Making Meaning of Crying in Young Infants

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Most new mothers are going back to work by the time their child is 3-6 months old, these days.  And while we’re getting back into shape to be sure our favorite pencil skirts can be worn, and trading in our sensible shoes for cute pumps and flats, redoing our highlights and figuring out a pumping schedule, we’ve also got to prepare our babies for their return to the workforce…err, their first foray into daycare!

We asked a group of infant daycare teachers their best advice for new parents of babies who will be going into group care and the resounding theme was “Let them cry!”

That is not to say that crying does not serve an important role.  It does.  It’s a mode of communication.  It’s how our babies tell us what’s wrong, what they need, and what they want.  But it’s also how they express frustration.  And if we don’t allow them to get comfortable with some discomfort, we’re doing our babies a tremendous disservice.

“Teach them to wait!” says Anna, a teacher in the Boston area.  “Babies who get what they want and need the second they cry for it will not adjust well to day care!”  In group care settings, as many as 7 babies will be cared for in a two teacher classroom, and so it follows there could be some waiting turns for feedings, diapering and cuddles.  “I mean, we want to help them as soon as possible, but it’s also important that babies know it’s not the end of the world if one whimper means they’ll be rescued.”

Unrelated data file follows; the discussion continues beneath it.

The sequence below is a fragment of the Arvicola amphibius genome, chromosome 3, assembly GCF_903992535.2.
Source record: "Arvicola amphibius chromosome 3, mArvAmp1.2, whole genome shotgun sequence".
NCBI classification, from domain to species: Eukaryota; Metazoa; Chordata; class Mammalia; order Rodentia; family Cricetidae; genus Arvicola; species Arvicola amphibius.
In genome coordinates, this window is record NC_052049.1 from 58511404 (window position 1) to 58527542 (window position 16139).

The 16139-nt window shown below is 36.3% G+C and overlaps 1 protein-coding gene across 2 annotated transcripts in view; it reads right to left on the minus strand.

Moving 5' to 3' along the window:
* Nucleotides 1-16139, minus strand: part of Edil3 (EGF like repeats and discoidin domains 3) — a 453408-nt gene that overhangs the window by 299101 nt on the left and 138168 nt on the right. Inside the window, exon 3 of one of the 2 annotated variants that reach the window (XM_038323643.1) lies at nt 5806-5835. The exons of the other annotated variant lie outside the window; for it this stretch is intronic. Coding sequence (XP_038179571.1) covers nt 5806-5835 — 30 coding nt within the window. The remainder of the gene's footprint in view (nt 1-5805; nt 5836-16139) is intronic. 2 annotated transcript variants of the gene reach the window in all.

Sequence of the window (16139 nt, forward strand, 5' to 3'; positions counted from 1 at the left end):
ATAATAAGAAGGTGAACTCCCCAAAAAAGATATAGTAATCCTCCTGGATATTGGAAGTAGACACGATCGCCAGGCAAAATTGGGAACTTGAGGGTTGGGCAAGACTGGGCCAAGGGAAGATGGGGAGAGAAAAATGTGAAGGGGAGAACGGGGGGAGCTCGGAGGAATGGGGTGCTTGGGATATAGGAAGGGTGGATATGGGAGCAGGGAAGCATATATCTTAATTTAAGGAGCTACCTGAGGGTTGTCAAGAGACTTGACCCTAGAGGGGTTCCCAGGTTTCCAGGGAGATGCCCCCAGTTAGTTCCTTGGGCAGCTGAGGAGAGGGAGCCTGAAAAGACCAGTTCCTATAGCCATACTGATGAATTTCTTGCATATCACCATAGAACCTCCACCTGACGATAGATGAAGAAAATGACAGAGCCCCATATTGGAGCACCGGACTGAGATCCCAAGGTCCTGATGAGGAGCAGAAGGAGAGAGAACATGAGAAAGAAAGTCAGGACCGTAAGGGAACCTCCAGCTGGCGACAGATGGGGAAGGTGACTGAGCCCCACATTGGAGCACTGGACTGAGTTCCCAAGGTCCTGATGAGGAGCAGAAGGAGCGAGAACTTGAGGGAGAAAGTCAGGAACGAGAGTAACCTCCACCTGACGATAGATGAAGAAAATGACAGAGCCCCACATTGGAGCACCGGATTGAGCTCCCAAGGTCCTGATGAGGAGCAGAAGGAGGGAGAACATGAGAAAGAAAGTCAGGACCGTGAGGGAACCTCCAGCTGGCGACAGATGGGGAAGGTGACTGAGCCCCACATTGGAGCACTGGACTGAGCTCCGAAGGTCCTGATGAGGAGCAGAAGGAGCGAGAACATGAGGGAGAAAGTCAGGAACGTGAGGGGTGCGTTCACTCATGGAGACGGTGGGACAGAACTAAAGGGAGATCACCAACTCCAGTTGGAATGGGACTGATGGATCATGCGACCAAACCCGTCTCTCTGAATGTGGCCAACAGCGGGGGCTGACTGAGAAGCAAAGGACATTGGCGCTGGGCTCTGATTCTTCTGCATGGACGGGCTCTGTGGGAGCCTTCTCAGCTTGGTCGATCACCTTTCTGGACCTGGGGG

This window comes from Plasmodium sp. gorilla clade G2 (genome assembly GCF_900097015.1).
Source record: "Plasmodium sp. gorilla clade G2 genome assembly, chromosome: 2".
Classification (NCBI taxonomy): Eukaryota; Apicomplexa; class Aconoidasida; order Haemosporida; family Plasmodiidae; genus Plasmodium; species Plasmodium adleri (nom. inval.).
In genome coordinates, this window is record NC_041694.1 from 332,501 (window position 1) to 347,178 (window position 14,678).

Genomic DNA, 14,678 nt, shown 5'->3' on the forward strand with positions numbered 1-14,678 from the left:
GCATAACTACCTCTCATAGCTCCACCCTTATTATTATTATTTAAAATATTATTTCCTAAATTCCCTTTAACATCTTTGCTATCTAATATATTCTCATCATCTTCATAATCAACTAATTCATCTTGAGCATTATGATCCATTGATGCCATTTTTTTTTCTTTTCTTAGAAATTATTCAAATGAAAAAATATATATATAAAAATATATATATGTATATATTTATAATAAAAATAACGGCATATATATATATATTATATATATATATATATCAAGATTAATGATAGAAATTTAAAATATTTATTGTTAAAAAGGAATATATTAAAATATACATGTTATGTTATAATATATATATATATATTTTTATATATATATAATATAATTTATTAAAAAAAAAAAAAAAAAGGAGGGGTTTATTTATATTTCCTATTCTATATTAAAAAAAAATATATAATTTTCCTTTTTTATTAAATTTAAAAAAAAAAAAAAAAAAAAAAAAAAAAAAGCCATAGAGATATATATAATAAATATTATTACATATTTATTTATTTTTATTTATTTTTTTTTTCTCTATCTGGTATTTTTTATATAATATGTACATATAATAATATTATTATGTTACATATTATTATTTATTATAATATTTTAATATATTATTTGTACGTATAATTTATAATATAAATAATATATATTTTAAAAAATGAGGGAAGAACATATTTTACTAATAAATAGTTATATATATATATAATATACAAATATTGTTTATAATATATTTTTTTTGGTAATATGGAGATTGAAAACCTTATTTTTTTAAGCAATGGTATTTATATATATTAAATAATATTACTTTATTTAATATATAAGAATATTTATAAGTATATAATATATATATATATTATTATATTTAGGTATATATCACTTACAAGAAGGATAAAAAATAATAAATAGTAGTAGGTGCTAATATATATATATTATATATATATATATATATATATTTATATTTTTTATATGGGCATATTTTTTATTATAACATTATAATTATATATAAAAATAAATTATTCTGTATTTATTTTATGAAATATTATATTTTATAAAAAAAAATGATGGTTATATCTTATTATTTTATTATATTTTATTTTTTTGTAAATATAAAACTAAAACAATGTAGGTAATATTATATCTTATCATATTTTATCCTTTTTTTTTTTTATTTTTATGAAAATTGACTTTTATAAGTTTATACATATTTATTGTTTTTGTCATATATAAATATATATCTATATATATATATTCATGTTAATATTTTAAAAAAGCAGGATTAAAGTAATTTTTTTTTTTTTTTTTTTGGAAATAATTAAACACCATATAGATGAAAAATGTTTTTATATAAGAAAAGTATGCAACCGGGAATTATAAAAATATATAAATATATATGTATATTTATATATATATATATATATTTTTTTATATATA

New mothers often experience overwhelming feelings of guilt or sorrow when their babies cry.  “I hate to hear it!” says Jenny, of her 5 month old son, Harrison.  “He just gives me this sad face, the lip comes out and I have to pick him up.” 

These feelings are understandable, and yet with an infant who has matured beyond his newborn stage, there are a few things to consider–whether or not your child will join the group care environment, in fact!

Child development is a continuum of milestones that children reach at varying times, although we do tend to focus a lot on expected ages for each new accomplishment.  As a child moves from one stage to another, there is a necessary period of frustration that serves as an impetus.  For example, when before a child learns to creep, he may suddenly become increasingly upset during tummy time.  It is that frustration that motivates a child to move.  Similar periods of frustration happen before a child learns to walk, speak in sentences, and read.

One important milestone a young infant reaches is the ability to soothe themselves.  In order to learn to do this, they must be permitted to remain upset for a period of time to do so.  Depending on varying levels of sensitivity, and early personality factors, some children adjust more quickly and learn this skill faster.  A critical factor, however, is how their caregiver responds.  Here are some things you can do, if you notice that your child is crying out of a need to learn self-soothing:

  1. Distraction.  If you can distract your baby with a toy or other activity, such as a round of peek a boo, they are ready to learn to self-soothe.  Hunger can not be distracted!
  2. Smiles and reassurance.  Even if your little one is bellowing, a smile from you, “It’s okay!  Mama is right here!  I’ll play with you after I’m done with the dishes.” 
  3. Stay in your child’s field of view.  Even before they can conceptualize that you exist while out of view, a child needs to lay the groundwork to understand that you are actually separate from her. 

Be patient with yourself and with your baby.  Learning to let your child cry is a challenge, and the first time you will really need to practice “letting go.”  Baby steps are needed for both parties, and it will be worth it in the end.  

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